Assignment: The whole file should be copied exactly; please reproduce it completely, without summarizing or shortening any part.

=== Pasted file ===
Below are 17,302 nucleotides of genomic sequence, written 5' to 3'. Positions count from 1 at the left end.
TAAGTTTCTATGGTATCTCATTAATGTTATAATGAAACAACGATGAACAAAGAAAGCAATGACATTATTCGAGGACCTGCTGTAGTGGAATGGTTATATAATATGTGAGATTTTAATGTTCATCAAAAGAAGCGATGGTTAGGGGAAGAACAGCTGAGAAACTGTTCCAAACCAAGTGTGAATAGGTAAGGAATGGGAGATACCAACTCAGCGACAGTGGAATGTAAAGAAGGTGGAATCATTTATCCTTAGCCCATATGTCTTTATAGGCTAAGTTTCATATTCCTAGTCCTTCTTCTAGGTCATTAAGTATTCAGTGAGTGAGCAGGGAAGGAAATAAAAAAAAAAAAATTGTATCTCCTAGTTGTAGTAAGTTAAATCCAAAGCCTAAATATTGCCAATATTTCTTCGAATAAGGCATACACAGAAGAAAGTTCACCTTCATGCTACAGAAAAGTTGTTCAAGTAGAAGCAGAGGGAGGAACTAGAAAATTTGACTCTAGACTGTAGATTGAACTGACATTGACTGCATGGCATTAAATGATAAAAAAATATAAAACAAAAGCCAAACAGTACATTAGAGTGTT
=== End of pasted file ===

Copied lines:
Below are 17,302 nucleotides of genomic sequence, written 5' to 3'. Positions count from 1 at the left end.
TAAGTTTCTATGGTATCTCATTAATGTTATAATGAAACAACGATGAACAAAGAAAGCAATGACATTATTCGAGGACCTGCTGTAGTGGAATGGTTATATAATATGTGAGATTTTAATGTTCATCAAAAGAAGCGATGGTTAGGGGAAGAACAGCTGAGAAACTGTTCCAAACCAAGTGTGAATAGGTAAGGAATGGGAGATACCAACTCAGCGACAGTGGAATGTAAAGAAGGTGGAATCATTTATCCTTAGCCCATATGTCTTTATAGGCTAAGTTTCATATTCCTAGTCCTTCTTCTAGGTCATTAAGTATTCAGTGAGTGAGCAGGGAAGGAAATAAAAAAAAAAAAATTGTATCTCCTAGTTGTAGTAAGTTAAATCCAAAGCCTAAATATTGCCAATATTTCTTCGAATAAGGCATACACAGAAGAAAGTTCACCTTCATGCTACAGAAAAGTTGTTCAAGTAGAAGCAGAGGGAGGAACTAGAAAATTTGACTCTAGACTGTAGATTGAACTGACATTGACTGCATGGCATTAAATGATAAAAAAATATAAAACAAAAGCCAAACAGTACATTAGAGTGTT